• Our usual 100 baud 7N2 RTTY telemetry on 434.650 MHz USB. This can be decoded using dl-fldigi, with a reception guide available hereNOTE: There is a known issue with dl-fldigi where it does not upload any received telemetry until about 10 minutes after the software is started. Any telemetry received in this time period will be queued and uploaded after the startup period has completed (i.e. no telemetry will be lost).Note: Recent testing of dl-fldigi’s decode performance has found that the auto-configured RTTY receive bandwidth is too narrow, and can detrimentally impact decode performance (by up to 3dB!).To fix this, open dl-fldigi, and in the Configure menu, select Modems, and then go to the ‘RTTY’ tab. Drag the ‘Receive filter bandwidth’ slider to 200, then click ‘Save’. Note that this setting will be reset whenever you hit the ‘Auto-Configure’ button!
  • 4FSK Telemetry decoder

    The new 4FSK Binary telemetry will be transmitting on 434.640 MHz USB. This uses a separate decoder, with setup instructions for this available here. We would love reports of how the 4FSK signal compares to standard RTTY!

 

Wenet Imagery Payloads

This flight will feature two ‘Wenet’ high-speed imagery payloads, as have been flown on many previous Horus launches. The centre frequencies for the transmissions are:

  • 441.200 MHz – Nadir-pointing (Downward) Imagery
  • 443.500 MHz – Horizon-pointing Imagery

These will be downlinking HD pictures throughout the flight, which will be available at this link:

http://ssdv.habhub.org/

Reception of the Wenet signal requires a RTLSDR and a Linux PC/Laptop. Instructions on how to set up the required software are available here.

Note that users running an ‘older’ version (Circa mid-2018) of the Wenet receiver software will need to apply a -220kHz offset to the above frequencies in their setup_rx.sh file (i.e. 440980000 or 443280000) – or just leave them at their defaults, which should already be correct.. Those running the latest version can just define the centre frequency as-is. Older versions of the Wenet software will show a lot of ‘Unknown Packet Type’ messages due to some new telemetry formats we are trialling on this flight.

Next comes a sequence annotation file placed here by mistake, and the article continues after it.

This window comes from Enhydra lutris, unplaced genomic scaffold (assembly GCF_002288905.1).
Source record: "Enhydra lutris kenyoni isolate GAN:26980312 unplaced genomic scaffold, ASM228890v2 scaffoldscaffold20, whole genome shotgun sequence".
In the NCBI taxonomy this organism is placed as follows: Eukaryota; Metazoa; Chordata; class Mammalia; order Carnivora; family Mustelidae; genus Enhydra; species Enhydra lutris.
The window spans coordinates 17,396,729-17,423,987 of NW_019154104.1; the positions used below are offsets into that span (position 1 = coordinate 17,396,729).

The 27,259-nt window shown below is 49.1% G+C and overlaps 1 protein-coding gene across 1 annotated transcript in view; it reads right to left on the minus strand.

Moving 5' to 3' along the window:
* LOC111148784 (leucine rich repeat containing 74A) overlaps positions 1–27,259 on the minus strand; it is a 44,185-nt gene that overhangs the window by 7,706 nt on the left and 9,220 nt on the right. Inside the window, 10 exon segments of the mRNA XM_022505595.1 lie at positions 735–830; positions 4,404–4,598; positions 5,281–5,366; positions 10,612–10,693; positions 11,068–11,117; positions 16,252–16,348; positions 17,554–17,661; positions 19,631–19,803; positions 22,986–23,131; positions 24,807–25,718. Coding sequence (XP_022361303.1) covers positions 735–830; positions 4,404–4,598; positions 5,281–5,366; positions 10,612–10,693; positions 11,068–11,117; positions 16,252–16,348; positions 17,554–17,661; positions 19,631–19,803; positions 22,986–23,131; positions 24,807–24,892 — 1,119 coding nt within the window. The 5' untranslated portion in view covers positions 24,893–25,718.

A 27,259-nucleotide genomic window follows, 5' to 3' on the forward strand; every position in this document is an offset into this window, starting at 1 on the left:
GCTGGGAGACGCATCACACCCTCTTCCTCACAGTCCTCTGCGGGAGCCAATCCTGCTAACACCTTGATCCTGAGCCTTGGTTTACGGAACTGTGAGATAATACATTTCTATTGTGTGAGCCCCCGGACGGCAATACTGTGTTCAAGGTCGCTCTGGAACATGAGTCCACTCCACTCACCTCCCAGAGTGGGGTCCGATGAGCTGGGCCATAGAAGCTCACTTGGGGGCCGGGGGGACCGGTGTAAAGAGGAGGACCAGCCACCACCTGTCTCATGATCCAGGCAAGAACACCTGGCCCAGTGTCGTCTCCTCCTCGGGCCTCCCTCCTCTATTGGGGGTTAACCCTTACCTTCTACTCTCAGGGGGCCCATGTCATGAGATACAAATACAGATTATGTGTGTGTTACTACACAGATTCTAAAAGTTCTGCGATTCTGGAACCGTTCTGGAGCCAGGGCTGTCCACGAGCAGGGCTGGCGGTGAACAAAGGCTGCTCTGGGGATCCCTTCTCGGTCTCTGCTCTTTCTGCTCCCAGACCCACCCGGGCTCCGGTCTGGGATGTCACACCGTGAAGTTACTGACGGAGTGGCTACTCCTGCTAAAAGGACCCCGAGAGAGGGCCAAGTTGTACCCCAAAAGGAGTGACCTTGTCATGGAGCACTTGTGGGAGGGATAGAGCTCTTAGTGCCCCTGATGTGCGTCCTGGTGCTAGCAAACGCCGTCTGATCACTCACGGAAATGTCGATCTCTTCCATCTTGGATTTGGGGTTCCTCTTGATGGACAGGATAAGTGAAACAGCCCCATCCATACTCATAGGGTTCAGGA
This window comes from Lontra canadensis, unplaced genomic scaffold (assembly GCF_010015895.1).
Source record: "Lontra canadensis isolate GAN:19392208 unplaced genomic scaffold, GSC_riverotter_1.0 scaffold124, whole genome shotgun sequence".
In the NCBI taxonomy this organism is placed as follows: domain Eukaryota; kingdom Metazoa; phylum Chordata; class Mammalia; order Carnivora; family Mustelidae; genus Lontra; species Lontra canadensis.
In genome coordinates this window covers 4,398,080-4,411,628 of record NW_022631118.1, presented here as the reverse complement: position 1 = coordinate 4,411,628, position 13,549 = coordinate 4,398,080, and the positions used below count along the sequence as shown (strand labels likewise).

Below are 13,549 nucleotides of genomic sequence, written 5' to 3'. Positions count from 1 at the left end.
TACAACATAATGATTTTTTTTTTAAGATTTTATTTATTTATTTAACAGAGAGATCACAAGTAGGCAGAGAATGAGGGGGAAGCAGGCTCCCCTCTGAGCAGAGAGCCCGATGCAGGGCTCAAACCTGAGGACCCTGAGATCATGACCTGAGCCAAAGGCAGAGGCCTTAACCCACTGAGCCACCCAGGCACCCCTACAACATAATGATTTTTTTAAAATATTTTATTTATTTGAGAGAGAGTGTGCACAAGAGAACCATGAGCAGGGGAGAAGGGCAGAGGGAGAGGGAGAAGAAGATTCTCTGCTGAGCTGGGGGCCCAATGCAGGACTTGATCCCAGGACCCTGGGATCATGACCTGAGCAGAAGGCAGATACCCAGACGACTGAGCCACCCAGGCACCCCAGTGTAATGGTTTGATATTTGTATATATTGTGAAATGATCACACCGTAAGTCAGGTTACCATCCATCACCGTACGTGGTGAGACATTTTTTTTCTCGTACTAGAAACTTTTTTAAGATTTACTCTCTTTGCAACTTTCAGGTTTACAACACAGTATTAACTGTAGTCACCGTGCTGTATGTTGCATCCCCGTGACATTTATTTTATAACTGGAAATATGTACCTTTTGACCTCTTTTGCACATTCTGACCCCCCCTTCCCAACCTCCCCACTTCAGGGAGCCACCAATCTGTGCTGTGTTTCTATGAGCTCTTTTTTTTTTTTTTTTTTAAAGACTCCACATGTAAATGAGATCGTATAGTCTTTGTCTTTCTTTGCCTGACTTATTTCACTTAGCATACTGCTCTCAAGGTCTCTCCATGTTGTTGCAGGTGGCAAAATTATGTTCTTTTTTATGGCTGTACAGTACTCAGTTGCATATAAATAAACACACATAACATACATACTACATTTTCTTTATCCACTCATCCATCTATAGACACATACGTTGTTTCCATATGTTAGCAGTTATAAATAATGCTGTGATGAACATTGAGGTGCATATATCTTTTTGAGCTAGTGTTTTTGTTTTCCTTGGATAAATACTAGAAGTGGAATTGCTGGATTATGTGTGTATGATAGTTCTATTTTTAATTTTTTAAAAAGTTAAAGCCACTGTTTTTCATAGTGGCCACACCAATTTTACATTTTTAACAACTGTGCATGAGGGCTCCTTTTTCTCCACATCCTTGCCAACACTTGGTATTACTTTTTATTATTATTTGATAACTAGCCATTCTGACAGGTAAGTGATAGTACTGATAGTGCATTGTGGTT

Online Tracking

Tracking of the flight will be available on the HabHub Tracker, available at this link. (Note that other balloon launches will also be visible on this page, including the Bureau of Meteorology launches from Adelaide Airport).
Follow the #SHSSP hashtag on Twitter for updates from the launch and chase teams on the launch day.

Flight Prediction

The following will give you an idea of the expected flight track for Saturday. It is going to be a LONG chase this time! See you all on Saturday!

Horus 52 – On track for Saturday 9th Feb Launch

AREG is once again involved with the University of South Australia’s Southern Hemisphere Space Studies Program this year, which is run by UniSA on behalf of the International Space University. The launch, which was scrubbed last week due to the predicted landing zone is now planned for this coming Saturday 9th Feburary, with liftoff planned for ~11AM. The weather is looking much better!

The current predictions look as follows:

Payload Plans

While some details are still to be worked out, it’s looking like the following payloads will be flying:

  • RTTY – 434.650 MHz
  • 4FSK – 434.640 MHz
  • Wenet – 441.200 MHz  (downward facing images)
  • Wenet #2 – 443.5 MHz (horizon-facing images)

There is still a chance the second Wenet payload will be dropped from the launch due to weight restrictions, so if you don’t see any signal on 443.5 MHz, that’s what’s happened!

As always, amateurs from across the state are encouraged to take part, by collecting the telemetry data and relaying it to HabHub on the Internet. This data is used to help fill in any missing data the chase teams fail to capture, which they can use to help maximize their landing zone prediction accuracy. In that way, everyone taking part is adding to the success of the mission.

Tracking details will be provided closer to the launch. Keep watching the AREG website for details!